In 1969 came a film that would capture the zeitgeist of the counterculture movement and launch an indie renaissance in cinema: Easy Rider. Co-starring director Dennis Hopper and burgeoning hippie icon Peter Fonda, Easy Rider is a road movie for the ages. As a distorted reflection of the American Dream, centered on a life free from attachment, it’s essential viewing to understand the evolution of cinema.
After a successful drug deal, Billy (Dennis Hopper) and Wyatt (Peter Fonda) set off on a pair of custom motorcycles, trying to get to New Orleans for Mardi Gras while looking for freedom and truth on the open road. Their journey takes them through the unseen side of America, to wide open ranches and hippie communes, finding new and novel towns to be refused service in, and picking up ACLU lawyer George Hanson (Jack Nicholson) along the way. Full of reefer smoke, LSD, and an avant-garde examination of the decimation of counterculture, Easy Rider hit the box office in 1969 like a barrel of buckshot. Don’t miss your chance to see this classic film on the big screen.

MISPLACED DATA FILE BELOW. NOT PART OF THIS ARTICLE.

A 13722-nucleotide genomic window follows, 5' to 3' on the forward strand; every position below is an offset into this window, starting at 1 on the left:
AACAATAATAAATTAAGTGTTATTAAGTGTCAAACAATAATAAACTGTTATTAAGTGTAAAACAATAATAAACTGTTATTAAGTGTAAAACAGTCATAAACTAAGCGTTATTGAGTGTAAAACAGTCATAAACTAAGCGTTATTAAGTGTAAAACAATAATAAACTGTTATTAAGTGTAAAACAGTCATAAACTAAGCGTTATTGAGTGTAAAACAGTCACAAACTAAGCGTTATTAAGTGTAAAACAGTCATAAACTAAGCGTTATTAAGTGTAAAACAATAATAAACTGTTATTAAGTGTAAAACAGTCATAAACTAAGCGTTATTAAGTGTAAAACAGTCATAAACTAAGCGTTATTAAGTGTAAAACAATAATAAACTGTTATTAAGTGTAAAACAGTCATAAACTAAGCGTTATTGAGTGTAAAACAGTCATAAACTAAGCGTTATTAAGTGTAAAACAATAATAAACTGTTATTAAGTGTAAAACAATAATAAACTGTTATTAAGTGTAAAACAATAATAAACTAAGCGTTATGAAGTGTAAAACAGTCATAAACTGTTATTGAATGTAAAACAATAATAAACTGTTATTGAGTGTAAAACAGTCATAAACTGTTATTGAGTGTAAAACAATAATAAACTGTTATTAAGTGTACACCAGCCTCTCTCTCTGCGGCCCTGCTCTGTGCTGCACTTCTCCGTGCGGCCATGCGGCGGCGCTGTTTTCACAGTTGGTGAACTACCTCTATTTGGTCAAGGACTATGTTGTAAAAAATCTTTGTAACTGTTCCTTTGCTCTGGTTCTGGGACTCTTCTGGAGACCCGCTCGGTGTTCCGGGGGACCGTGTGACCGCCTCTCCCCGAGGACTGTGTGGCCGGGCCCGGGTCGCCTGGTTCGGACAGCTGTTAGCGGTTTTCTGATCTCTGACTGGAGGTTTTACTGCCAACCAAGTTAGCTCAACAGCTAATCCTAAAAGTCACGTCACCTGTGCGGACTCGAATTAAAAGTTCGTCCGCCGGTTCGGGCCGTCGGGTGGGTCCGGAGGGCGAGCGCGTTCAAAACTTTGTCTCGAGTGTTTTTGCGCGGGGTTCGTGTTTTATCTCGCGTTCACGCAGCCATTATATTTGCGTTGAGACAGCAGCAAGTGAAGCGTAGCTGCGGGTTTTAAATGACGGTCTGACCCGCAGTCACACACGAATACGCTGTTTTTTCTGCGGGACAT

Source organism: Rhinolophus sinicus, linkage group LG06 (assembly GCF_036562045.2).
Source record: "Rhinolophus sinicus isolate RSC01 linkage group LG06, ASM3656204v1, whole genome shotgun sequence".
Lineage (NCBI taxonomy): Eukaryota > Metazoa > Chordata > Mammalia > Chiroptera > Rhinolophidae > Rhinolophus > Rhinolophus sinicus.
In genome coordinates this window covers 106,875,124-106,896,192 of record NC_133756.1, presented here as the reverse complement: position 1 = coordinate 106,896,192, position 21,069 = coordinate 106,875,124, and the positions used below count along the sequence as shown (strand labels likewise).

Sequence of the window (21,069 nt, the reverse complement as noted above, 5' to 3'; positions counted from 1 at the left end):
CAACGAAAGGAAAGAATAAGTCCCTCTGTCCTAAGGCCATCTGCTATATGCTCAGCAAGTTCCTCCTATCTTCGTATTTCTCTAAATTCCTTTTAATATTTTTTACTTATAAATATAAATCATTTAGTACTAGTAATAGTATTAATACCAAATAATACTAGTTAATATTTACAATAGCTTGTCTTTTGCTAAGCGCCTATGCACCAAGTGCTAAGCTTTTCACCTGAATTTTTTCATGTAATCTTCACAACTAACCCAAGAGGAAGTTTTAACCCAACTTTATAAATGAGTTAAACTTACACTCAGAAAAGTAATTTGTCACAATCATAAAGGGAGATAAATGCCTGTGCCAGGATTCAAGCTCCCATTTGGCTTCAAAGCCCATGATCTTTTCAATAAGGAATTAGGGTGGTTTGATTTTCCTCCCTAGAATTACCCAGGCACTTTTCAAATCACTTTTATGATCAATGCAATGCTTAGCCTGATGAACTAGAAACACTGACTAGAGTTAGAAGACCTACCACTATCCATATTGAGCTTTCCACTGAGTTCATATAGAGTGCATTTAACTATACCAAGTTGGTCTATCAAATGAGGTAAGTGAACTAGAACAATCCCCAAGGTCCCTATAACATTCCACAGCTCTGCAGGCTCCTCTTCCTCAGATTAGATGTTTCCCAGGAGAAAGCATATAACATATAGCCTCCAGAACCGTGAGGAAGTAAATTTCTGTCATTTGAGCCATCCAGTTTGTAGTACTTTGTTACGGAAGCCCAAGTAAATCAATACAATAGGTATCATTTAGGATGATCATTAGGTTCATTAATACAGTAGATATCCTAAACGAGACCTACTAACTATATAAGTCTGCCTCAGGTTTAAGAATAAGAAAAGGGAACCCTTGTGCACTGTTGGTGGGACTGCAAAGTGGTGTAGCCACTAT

“Easy Rider, is not only emblematic of independent American cinema, but, released in 1969, is the definitive statement on the death of the 60s.” — Christopher Machell, CineVue
“This is a glorious widescreen vision of a hot and bothered America, at once beautiful and lost. Yes, it has dated, but its pessimistic last gasp (“We blew it…”) still carries a prescient sting.” — Ian Nathan, Empire Magazine
“It plays today more as a period piece than as living cinema, but it captures so surely the tone and look of that moment in time.” — Roger Ebert, Chicago Sun-Times